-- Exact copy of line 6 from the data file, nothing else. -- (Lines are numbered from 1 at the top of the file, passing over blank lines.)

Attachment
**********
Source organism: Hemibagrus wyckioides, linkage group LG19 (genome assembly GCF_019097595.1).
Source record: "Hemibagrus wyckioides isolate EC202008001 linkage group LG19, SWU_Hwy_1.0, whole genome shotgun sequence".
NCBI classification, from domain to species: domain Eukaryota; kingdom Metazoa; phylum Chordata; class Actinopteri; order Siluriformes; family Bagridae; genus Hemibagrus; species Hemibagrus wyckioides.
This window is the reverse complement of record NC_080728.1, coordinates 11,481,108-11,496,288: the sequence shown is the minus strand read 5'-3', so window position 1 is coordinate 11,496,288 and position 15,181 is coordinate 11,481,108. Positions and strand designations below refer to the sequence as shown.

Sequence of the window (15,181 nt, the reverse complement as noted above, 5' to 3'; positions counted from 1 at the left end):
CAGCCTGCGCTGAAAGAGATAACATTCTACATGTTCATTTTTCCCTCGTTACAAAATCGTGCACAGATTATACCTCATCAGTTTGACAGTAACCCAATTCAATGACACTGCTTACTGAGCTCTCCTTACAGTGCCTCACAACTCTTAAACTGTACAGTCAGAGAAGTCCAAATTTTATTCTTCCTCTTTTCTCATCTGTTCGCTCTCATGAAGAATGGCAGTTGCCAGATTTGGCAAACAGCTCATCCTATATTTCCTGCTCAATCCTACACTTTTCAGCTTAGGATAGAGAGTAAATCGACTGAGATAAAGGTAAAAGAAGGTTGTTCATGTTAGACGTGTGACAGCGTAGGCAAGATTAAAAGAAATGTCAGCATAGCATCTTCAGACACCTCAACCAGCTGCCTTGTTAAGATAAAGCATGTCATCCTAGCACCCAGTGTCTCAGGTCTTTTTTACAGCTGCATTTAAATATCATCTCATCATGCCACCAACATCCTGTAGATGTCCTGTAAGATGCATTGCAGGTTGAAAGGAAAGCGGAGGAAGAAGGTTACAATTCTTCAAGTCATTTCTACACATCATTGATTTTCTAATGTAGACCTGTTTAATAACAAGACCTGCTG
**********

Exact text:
CAGCCTGCGCTGAAAGAGATAACATTCTACATGTTCATTTTTCCCTCGTTACAAAATCGTGCACAGATTATACCTCATCAGTTTGACAGTAACCCAATTCAATGACACTGCTTACTGAGCTCTCCTTACAGTGCCTCACAACTCTTAAACTGTACAGTCAGAGAAGTCCAAATTTTATTCTTCCTCTTTTCTCATCTGTTCGCTCTCATGAAGAATGGCAGTTGCCAGATTTGGCAAACAGCTCATCCTATATTTCCTGCTCAATCCTACACTTTTCAGCTTAGGATAGAGAGTAAATCGACTGAGATAAAGGTAAAAGAAGGTTGTTCATGTTAGACGTGTGACAGCGTAGGCAAGATTAAAAGAAATGTCAGCATAGCATCTTCAGACACCTCAACCAGCTGCCTTGTTAAGATAAAGCATGTCATCCTAGCACCCAGTGTCTCAGGTCTTTTTTACAGCTGCATTTAAATATCATCTCATCATGCCACCAACATCCTGTAGATGTCCTGTAAGATGCATTGCAGGTTGAAAGGAAAGCGGAGGAAGAAGGTTACAATTCTTCAAGTCATTTCTACACATCATTGATTTTCTAATGTAGACCTGTTTAATAACAAGACCTGCTG